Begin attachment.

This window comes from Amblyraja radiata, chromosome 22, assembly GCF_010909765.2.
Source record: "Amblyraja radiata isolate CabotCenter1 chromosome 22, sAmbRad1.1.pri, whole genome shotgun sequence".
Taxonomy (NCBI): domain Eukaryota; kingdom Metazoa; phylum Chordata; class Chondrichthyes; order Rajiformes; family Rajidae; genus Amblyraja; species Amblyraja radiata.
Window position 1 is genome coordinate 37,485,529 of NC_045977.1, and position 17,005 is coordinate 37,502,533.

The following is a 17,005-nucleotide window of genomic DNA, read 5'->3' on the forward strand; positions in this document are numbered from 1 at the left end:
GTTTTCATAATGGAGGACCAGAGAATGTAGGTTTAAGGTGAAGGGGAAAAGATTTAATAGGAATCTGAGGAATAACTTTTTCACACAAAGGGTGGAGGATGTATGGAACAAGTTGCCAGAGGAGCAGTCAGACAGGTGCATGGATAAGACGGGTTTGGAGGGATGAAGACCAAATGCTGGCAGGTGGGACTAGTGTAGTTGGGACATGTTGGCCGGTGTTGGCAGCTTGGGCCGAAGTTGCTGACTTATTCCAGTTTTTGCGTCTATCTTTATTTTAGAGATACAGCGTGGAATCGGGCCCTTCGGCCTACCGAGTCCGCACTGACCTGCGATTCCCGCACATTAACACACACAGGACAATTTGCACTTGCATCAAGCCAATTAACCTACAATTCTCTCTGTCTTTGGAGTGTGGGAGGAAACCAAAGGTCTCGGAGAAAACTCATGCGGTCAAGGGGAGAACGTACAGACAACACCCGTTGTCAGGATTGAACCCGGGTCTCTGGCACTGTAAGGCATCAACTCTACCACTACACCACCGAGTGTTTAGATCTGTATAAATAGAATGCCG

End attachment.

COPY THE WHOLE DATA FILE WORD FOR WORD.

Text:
This window comes from Amblyraja radiata, chromosome 22, assembly GCF_010909765.2.
Source record: "Amblyraja radiata isolate CabotCenter1 chromosome 22, sAmbRad1.1.pri, whole genome shotgun sequence".
Taxonomy (NCBI): domain Eukaryota; kingdom Metazoa; phylum Chordata; class Chondrichthyes; order Rajiformes; family Rajidae; genus Amblyraja; species Amblyraja radiata.
Window position 1 is genome coordinate 37,485,529 of NC_045977.1, and position 17,005 is coordinate 37,502,533.

The following is a 17,005-nucleotide window of genomic DNA, read 5'->3' on the forward strand; positions in this document are numbered from 1 at the left end:
GTTTTCATAATGGAGGACCAGAGAATGTAGGTTTAAGGTGAAGGGGAAAAGATTTAATAGGAATCTGAGGAATAACTTTTTCACACAAAGGGTGGAGGATGTATGGAACAAGTTGCCAGAGGAGCAGTCAGACAGGTGCATGGATAAGACGGGTTTGGAGGGATGAAGACCAAATGCTGGCAGGTGGGACTAGTGTAGTTGGGACATGTTGGCCGGTGTTGGCAGCTTGGGCCGAAGTTGCTGACTTATTCCAGTTTTTGCGTCTATCTTTATTTTAGAGATACAGCGTGGAATCGGGCCCTTCGGCCTACCGAGTCCGCACTGACCTGCGATTCCCGCACATTAACACACACAGGACAATTTGCACTTGCATCAAGCCAATTAACCTACAATTCTCTCTGTCTTTGGAGTGTGGGAGGAAACCAAAGGTCTCGGAGAAAACTCATGCGGTCAAGGGGAGAACGTACAGACAACACCCGTTGTCAGGATTGAACCCGGGTCTCTGGCACTGTAAGGCATCAACTCTACCACTACACCACCGAGTGTTTAGATCTGTATAAATAGAATGCCG